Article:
Erin Hurley is a journalism senior and Mustang Daily SLO lifestyle columnist.
I don’t play any musical instruments myself, but I’ve always wanted to learn. A lot of my family is musical, and I think that’s part of the reason I’ve always loved music.
Ideally, I’d like to play electric guitar — it’s just cool. So you can imagine my excitement when I found out there’s actually an electric guitar factory in San Luis Obispo — the Ernie Ball Music Man factory. It’s on Suburban Road, down the street from the shopping center with Trader Joe’s and Food 4 Less.
This company has been a pretty big part of the music world for decades — how cool is it that they make their guitars right here?
Unfortunately, the factory doesn’t give tours to the public, but it’s still such a cool place, I had to tell you all about it. I got to go on a tour for my column, and it was one of the most interesting places I’ve ever been. Guitars go from just pieces of wood to bright, shiny, awesome works of art completely on the premises.
The Ernie Ball company started as a producer of light-gauge guitar strings, and that’s still the company’s “bread and butter,” my tour guide and the director of engineering Dudley Gimpel said. Founder Ernie Ball started out with a guitar store in Tarzana, Calif., in the 1950s.
Ball was a well-known musician himself, Gimpel said, and also gave lessons and saw that people were buying strings and throwing away the heaviest one, Gimpel said. So he came up with the idea of selling lighter string sets, and the rest was history. Gimpel said lighter-gauge strings changed the way modern music is played.
In 1979 the company moved to San Luis Obispo because Gimpel said Ball wanted to leave Los Angeles and liked this area. Then, in 1984, Ball bought the Music Man electric guitar company from Tom Walker, one of the company’s original founders — Gimpel added the two were “good friends.”
The guitar string factory has since moved to Coachella, Calif., but the focus of the guitar production is still here in San Luis Obispo.
The company’s Ernie Ball strings are what it’s known for, and these strings are used by all kinds of artists including John Mayer, Paul McCartney and Paramore.
The Music Man also designed guitar models specially for certain artists, such as Steve Morse of Deep Purple and John Petrucci of Dream Theater (his model is the most popular with customers, Gimpel said). He added they do a lot of experimenting to figure out the sounds that artists like.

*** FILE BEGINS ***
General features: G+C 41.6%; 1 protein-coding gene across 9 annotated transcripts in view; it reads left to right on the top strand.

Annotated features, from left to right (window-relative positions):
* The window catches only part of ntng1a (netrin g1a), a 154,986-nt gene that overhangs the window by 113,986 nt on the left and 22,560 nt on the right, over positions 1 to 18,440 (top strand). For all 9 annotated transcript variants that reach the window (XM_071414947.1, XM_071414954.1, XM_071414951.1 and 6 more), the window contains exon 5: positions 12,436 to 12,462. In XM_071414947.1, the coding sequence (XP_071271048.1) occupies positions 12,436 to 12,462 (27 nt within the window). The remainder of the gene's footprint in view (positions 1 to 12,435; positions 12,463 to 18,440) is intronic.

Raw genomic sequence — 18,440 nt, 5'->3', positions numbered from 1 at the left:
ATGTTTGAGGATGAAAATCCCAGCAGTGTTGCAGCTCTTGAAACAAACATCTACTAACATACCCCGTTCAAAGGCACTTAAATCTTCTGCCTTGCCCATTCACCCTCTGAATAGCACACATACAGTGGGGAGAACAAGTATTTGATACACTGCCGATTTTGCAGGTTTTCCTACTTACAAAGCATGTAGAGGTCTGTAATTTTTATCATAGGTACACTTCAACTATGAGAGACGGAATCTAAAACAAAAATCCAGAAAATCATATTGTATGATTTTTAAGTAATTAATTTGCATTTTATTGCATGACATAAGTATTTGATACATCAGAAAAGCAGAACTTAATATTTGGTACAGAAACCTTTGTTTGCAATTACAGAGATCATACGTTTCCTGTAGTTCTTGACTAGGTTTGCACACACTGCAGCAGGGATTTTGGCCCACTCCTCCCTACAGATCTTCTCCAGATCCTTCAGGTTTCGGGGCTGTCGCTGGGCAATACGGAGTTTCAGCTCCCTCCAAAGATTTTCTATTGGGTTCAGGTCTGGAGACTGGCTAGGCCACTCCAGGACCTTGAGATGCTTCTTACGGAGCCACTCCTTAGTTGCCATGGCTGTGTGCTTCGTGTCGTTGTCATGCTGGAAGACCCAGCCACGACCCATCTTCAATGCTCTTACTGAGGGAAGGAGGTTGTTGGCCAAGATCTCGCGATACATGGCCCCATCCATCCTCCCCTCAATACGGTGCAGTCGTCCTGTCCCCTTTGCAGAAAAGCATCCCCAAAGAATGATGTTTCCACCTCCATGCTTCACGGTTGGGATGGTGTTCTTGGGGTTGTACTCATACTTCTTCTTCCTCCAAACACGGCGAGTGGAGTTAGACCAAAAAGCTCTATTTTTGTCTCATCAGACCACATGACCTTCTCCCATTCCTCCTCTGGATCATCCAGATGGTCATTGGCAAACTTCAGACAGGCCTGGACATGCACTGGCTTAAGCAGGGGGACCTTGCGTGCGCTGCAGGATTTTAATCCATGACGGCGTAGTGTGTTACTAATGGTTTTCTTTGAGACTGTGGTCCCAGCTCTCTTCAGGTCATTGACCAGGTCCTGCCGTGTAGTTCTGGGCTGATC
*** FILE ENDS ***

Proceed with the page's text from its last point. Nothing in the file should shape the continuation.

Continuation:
A lot of the work that goes into making the guitars is done by hand, and Gimpel said each one takes five to six weeks to put together. The company makes approximately 250 a week, and has the ability to make smaller amounts of many different styles, so it can do more special orders, too.
Gimpel showed me all the steps of how the guitars were made, which was pretty awesome. He told me that the wood used has to be stored at the right conditions, but the weather here in San Luis Obispo is perfect so the Music Man doesn’t need to do anything special to preserve the wood.
And I had no idea how much actually goes into making an electric guitar. Trust me, it’s a lot. The neck has to be put together and sanded, and the body has to be carved and grooved — in 1990 the company started using computer numeric control (CNC) machines that help them be more accurate and make exactly the same holes and groves each time. Everything has to be finished and painted and put together. Then all the electronics have to be put in, and it is checked to make sure everything works.
“It could be the smallest part that keeps an instrument from going out the door,” Gimpel said.
With all the different options and combinations people can pick for a guitar design, there are thousands of Ernie Ball Music Man guitars to choose from.
And they’re internationally known — Gimpel said that they’re shipped all over the world.
So it turns out we have a pretty significant piece of music history right here in San Luis Obispo. The Ernie Ball Music Man company has been a part of the careers of so many great artists, and I think local music lovers and musicians should feel honored to be so close to such a legend.